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GMS Z Med Ausbild. 2014 Nov 17;31(4):Doc41. doi: 10.3205/zma000933. eCollection 2014.

Effects of a rater training on rating accuracy in a physical examination skills assessment.

Author information

1
Universitätsklinikum Schleswig-Holstein, Campus Lübeck, Medizinische Klinik I, Lübeck, Deutschland.
2
Institut für Qualitätsentwicklung an Schulen Schleswig-Holstein, Kronshagen, Deutschland.
3
Universitätsklinikum Schlesweig-Holstein, Campus Kiel, Medizinische Klinik III, Kiel, Deutschland.
4
Universität zu Lübeck, Institut für Medizinische Biometrie und Statistik, Lübeck, Deutschland.

Abstract

in English, German

BACKGROUND:

The accuracy and reproducibility of medical skills assessment is generally low. Rater training has little or no effect. Our knowledge in this field, however, relies on studies involving video ratings of overall clinical performances. We hypothesised that a rater training focussing on the frame of reference could improve accuracy in grading the curricular assessment of a highly standardised physical head-to-toe examination.

METHODS:

Twenty-one raters assessed the performance of 242 third-year medical students. Eleven raters had been randomly assigned to undergo a brief frame-of-reference training a few days before the assessment. 218 encounters were successfully recorded on video and re-assessed independently by three additional observers. Accuracy was defined as the concordance between the raters' grade and the median of the observers' grade. After the assessment, both students and raters filled in a questionnaire about their views on the assessment.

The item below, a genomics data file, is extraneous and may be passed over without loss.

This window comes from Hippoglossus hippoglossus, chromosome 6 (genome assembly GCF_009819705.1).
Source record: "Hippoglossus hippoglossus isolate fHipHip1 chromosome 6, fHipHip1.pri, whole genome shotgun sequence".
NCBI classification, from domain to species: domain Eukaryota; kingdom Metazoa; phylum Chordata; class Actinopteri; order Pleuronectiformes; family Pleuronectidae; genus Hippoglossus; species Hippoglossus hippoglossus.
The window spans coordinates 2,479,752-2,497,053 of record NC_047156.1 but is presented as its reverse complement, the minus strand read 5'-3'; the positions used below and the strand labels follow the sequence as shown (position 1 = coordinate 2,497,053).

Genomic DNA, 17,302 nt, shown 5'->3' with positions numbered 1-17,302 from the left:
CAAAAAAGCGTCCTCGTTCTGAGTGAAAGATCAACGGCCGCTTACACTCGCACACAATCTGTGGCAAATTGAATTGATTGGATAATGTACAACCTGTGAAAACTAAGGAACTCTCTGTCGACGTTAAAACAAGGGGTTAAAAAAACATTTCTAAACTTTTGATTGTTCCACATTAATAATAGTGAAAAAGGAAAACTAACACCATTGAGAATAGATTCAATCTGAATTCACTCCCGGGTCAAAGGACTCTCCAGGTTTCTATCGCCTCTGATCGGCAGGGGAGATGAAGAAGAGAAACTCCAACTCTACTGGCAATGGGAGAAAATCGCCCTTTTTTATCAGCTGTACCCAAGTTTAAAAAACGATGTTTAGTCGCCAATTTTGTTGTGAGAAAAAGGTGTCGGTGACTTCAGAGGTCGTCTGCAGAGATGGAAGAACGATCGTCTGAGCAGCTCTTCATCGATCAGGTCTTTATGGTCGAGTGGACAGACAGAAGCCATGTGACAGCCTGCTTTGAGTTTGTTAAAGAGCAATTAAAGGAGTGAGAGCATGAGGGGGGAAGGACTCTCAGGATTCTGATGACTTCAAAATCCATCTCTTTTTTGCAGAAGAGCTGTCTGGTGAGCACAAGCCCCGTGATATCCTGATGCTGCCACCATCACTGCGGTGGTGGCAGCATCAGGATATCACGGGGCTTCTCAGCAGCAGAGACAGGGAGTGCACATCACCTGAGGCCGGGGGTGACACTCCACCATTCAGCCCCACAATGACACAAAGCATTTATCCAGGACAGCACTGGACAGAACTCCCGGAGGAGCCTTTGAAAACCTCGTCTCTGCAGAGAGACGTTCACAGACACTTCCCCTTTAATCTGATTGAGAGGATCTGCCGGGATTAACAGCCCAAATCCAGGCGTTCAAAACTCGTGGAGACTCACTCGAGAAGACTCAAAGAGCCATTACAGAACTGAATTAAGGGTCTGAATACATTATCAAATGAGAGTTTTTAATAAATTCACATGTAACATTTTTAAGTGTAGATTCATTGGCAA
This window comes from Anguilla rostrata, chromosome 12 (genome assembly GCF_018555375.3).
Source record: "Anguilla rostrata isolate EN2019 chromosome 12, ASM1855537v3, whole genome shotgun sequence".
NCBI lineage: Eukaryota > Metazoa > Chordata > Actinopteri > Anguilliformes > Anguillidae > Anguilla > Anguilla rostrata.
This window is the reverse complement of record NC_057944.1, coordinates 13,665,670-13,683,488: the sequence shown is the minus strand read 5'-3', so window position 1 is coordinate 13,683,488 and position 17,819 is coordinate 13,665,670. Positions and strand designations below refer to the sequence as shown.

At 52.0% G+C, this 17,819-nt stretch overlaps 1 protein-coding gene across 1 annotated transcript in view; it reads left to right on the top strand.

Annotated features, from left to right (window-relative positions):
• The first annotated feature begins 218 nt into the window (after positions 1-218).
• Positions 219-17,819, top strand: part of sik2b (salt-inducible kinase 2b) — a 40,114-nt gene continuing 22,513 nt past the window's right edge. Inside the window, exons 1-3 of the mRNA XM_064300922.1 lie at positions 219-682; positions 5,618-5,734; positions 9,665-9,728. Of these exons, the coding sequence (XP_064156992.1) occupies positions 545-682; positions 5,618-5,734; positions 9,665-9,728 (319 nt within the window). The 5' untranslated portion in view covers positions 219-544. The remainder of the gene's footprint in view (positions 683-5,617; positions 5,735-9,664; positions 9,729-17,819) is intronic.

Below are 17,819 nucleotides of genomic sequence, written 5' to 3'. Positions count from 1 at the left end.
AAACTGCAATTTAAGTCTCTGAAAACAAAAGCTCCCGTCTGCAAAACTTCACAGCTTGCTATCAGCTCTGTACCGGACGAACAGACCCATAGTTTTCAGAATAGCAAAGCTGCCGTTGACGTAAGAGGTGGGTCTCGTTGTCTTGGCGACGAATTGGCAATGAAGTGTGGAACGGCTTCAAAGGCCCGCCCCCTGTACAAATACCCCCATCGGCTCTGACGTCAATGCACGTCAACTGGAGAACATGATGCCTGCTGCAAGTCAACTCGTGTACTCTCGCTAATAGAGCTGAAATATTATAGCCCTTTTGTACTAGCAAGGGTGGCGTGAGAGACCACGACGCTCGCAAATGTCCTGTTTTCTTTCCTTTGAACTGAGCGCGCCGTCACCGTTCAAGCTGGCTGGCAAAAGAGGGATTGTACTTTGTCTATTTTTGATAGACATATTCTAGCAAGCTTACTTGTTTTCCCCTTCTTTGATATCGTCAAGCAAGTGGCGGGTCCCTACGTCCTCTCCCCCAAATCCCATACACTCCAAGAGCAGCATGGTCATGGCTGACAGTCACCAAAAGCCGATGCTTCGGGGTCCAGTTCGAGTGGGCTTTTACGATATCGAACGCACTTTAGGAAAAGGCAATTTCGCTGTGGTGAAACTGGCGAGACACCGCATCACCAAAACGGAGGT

RESULTS:

Rater training did not have a measurable influence on accuracy. However, trained raters rated significantly more stringently than untrained raters, and their overall stringency was closer to the stringency of the observers. The questionnaire indicated a higher awareness of the halo effect in the trained raters group. Although the self-assessment of the students mirrored the assessment of the raters in both groups, the students assessed by trained raters felt more discontent with their grade.

CONCLUSIONS:

While training had some marginal effects, it failed to have an impact on the individual accuracy. These results in real-life encounters are consistent with previous studies on rater training using video assessments of clinical performances. The high degree of standardisation in this study was not suitable to harmonize the trained raters' grading. The data support the notion that the process of appraising medical performance is highly individual. A frame-of-reference training as applied does not effectively adjust the physicians' judgement on medical students in real-live assessments.

KEYWORDS:

physical examination skills; randomised controlled trial; rater training; rating accuracy; skills assessment

PMID:
25489341
PMCID:
PMC4259060
DOI:
10.3205/zma000933
[Indexed for MEDLINE]
Free PMC Article

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